The Awakened Spirit: Shôsho in the 21st Century A Traveling Exhibition Celebrating the Calligraphy of Teshima Yûkei and His Direct Disciples, Nakagawa Kyôji, Takeuchi Hôsen and Teshima Tairiku
Shôsho, a contemporary calligraphic art which combines traditional elements of ancient Chinese writing, shodô, and contemporary ideas about the dynamic qualities of the artistic image, promotes the unification of the spirit of the written character (kanji) and the spirit of the artist, filling the three-dimensional space between them with unseen power. When this merging of artist and work is successful, the viewer intuitively understands the meaning of the work, even though he/she may not be able to read the character.
Unlike traditional forms of shodô (the way of calligraphy), which rely on the meaning of the poetry or prose, shôsho embraces the concept that a few characters (usually one to four) can stand alone as an artwork with the perceived meaning being expressed not only through words, but also through the combination of the artist’s spirit and skill in selecting the correct ink, paper, script, writing speed and technique.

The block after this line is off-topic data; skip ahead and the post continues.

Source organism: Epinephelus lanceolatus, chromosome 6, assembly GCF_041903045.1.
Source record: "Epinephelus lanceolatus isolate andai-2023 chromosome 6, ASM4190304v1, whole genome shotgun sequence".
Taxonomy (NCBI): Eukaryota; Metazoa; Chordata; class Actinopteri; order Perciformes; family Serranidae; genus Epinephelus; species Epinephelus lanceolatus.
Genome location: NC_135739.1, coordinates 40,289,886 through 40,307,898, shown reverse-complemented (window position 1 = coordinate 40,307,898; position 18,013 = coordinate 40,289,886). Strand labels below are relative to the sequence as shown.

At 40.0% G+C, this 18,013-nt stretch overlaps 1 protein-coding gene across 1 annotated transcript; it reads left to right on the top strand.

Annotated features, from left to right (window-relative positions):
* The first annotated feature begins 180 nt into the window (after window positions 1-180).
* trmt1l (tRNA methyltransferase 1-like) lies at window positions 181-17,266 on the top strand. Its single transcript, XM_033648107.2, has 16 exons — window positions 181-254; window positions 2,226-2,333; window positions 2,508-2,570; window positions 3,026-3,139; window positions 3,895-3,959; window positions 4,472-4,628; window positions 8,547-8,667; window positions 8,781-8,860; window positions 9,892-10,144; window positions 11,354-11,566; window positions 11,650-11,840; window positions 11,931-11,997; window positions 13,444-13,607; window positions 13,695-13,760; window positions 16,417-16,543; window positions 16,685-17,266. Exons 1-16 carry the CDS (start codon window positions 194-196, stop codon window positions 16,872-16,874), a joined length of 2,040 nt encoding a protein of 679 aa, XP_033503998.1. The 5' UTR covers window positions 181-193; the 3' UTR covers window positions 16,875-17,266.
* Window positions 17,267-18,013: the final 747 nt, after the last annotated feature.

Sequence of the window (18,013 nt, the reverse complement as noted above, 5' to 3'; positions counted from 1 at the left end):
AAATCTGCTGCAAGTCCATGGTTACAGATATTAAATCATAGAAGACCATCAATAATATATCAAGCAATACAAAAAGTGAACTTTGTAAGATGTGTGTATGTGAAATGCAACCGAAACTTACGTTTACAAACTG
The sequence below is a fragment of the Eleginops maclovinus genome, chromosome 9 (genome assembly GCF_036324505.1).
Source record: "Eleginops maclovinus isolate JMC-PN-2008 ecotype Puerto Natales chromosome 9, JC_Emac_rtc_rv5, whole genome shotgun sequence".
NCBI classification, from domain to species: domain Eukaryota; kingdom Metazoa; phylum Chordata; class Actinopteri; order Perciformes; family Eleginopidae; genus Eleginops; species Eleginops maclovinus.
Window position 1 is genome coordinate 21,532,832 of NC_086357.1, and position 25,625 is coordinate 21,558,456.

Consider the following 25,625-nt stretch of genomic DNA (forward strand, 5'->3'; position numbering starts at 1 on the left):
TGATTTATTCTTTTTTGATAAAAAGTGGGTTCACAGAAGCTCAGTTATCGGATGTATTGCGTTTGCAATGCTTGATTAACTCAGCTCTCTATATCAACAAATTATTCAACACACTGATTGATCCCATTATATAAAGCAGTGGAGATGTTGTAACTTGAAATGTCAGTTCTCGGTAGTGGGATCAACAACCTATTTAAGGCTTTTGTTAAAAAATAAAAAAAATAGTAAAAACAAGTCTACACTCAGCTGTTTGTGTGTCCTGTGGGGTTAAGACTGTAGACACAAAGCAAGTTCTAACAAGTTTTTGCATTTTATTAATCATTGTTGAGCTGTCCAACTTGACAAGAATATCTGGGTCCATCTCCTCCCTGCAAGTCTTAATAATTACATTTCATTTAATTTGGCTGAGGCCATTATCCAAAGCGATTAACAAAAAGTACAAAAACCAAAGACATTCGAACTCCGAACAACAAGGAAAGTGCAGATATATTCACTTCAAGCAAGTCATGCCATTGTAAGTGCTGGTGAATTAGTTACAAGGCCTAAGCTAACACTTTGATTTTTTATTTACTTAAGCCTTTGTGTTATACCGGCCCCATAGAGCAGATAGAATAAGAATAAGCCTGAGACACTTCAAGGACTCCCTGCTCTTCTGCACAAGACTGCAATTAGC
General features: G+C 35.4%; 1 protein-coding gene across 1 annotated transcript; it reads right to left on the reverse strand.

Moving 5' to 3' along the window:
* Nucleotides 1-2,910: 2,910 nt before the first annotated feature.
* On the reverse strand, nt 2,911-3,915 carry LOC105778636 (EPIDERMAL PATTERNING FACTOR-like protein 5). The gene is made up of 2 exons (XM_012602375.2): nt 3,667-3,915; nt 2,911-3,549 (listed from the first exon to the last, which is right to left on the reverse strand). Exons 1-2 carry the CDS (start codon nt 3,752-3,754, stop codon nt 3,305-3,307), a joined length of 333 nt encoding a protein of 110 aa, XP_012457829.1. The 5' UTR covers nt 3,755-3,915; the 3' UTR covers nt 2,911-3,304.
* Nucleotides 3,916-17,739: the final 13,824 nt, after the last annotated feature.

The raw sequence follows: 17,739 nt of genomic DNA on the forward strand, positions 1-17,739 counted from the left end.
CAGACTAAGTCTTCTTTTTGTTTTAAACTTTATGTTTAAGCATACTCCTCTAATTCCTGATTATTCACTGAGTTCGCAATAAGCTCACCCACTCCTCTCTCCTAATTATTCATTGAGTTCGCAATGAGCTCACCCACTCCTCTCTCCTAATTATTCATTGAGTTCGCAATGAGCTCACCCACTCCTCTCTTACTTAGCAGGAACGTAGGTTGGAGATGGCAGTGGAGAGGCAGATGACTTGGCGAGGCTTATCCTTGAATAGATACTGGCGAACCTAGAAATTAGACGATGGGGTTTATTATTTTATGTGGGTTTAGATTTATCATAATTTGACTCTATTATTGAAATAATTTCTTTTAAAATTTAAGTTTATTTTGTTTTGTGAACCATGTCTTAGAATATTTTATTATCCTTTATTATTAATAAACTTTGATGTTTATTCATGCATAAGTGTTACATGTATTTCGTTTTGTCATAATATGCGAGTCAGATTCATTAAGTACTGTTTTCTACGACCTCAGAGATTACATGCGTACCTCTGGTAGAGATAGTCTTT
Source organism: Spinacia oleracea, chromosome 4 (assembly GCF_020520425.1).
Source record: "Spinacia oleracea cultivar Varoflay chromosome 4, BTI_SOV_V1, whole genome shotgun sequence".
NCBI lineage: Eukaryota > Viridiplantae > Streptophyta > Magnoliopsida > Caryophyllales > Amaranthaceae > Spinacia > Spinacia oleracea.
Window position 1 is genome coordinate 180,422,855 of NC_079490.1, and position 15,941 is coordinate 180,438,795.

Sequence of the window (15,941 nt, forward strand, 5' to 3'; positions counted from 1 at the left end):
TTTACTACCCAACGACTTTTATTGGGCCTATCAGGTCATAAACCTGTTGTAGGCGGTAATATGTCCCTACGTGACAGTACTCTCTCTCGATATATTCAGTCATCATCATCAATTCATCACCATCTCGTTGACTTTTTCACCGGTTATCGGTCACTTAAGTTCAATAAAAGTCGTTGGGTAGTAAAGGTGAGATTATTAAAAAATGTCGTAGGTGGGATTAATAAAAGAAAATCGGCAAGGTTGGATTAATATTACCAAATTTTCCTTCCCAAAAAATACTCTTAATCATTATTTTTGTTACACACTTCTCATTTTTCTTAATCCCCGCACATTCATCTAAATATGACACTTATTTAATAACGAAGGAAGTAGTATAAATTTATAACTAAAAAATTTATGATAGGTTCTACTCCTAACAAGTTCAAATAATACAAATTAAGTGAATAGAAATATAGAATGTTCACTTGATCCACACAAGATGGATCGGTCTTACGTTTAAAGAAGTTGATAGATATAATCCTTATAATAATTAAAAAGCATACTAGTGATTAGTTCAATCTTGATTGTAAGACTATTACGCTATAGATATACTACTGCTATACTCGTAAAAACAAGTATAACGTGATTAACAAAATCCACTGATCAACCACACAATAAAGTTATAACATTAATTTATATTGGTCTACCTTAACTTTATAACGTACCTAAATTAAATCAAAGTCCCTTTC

The artworks of Teshima Yûkei and his direct disciples, Nakagawa Kyôji, Takeuchi Hôsen, and Teshima Tairiku have been exhibited internationally in China, Europe, South America and North America. This exhibition commemorates one-half century of shôsho, and a quarter of a century since the passing of its founder, Teshima Yûkei. It explores the current direction of the genre and, over the two years of this traveling exhibition, makes it accessible to both students and connoisseurs of Asian Art in the United States. Exhibition visitors will enjoy the living quality of the characters, as the positive, negative and three-dimensional space transmits spiritual power and meaning. As you examine these vibrant works, you are invited to calm your thoughts, absorbing the fragrance of the aesthetic quality revealed through both depth and variety, in these amazing and sensitive shôsho artworks.